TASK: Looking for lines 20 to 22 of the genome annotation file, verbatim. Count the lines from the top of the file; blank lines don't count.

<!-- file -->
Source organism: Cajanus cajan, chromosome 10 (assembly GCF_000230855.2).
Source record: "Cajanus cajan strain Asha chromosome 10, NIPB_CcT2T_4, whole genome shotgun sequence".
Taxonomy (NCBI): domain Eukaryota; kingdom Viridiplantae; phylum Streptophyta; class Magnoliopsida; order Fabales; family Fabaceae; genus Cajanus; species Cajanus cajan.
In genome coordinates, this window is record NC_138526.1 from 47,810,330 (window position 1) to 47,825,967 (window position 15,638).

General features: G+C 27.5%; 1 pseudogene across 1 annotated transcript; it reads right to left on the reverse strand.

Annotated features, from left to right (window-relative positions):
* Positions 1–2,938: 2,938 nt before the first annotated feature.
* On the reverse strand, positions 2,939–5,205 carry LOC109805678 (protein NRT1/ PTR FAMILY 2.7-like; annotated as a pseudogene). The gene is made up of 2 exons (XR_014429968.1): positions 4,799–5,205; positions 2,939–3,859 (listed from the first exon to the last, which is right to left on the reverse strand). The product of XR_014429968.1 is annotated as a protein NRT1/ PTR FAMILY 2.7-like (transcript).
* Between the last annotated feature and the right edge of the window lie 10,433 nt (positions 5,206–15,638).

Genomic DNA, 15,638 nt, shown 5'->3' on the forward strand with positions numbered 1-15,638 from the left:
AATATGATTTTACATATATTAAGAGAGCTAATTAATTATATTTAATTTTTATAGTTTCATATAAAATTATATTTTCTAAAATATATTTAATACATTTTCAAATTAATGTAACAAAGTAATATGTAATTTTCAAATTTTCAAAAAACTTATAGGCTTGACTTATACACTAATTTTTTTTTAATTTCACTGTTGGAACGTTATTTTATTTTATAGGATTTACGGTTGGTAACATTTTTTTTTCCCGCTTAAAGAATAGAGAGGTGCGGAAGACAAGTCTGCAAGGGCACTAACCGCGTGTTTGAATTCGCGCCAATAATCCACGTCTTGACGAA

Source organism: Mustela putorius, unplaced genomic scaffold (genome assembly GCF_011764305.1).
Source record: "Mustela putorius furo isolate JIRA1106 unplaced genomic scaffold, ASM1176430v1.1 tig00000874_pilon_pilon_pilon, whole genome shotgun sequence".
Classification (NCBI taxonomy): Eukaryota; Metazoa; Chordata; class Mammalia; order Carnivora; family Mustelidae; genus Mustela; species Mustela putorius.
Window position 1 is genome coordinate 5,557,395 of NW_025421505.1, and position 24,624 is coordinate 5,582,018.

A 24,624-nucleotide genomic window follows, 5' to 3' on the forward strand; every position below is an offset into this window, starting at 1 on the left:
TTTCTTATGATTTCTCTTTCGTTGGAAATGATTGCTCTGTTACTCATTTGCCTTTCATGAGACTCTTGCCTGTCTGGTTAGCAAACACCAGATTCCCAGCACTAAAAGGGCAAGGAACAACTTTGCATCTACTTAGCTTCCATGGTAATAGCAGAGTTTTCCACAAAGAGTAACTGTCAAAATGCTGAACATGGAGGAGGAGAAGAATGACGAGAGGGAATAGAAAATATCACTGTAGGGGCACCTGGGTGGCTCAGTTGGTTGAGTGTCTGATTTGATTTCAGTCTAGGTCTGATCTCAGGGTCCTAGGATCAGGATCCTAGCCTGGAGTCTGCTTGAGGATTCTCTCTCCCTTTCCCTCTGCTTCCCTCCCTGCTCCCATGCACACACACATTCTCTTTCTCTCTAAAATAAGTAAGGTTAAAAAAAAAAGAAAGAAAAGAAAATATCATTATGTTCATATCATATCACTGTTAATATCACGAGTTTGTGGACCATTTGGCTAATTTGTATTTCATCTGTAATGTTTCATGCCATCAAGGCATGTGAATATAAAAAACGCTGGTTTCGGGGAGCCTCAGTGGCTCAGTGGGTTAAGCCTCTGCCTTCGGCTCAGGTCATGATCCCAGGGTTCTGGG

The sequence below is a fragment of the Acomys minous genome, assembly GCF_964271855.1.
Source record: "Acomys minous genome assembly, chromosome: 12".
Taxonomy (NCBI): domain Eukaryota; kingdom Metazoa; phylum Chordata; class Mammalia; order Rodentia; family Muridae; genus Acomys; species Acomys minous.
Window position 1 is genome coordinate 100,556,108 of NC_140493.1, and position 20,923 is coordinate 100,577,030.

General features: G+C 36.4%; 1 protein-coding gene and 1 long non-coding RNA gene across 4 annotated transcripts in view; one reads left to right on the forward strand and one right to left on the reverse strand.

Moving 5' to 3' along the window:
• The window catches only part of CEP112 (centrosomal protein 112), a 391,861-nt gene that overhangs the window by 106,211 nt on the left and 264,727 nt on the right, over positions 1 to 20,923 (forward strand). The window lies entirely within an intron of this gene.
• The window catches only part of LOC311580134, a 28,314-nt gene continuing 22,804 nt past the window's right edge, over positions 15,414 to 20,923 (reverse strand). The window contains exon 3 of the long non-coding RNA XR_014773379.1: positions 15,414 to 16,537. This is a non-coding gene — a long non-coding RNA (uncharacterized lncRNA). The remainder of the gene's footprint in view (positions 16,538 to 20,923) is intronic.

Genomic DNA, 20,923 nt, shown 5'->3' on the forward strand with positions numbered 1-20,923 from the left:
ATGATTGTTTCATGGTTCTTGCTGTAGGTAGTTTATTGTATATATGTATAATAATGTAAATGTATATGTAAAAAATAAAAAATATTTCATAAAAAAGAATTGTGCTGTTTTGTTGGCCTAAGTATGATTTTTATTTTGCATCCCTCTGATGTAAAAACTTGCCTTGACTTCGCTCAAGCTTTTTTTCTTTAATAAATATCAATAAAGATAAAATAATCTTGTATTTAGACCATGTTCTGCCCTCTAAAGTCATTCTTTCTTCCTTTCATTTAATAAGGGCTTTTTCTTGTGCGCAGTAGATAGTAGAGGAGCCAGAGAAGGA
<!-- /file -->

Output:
Taxonomy (NCBI): domain Eukaryota; kingdom Metazoa; phylum Chordata; class Mammalia; order Rodentia; family Muridae; genus Acomys; species Acomys minous.
Window position 1 is genome coordinate 100,556,108 of NC_140493.1, and position 20,923 is coordinate 100,577,030.

General features: G+C 36.4%; 1 protein-coding gene and 1 long non-coding RNA gene across 4 annotated transcripts in view; one reads left to right on the forward strand and one right to left on the reverse strand.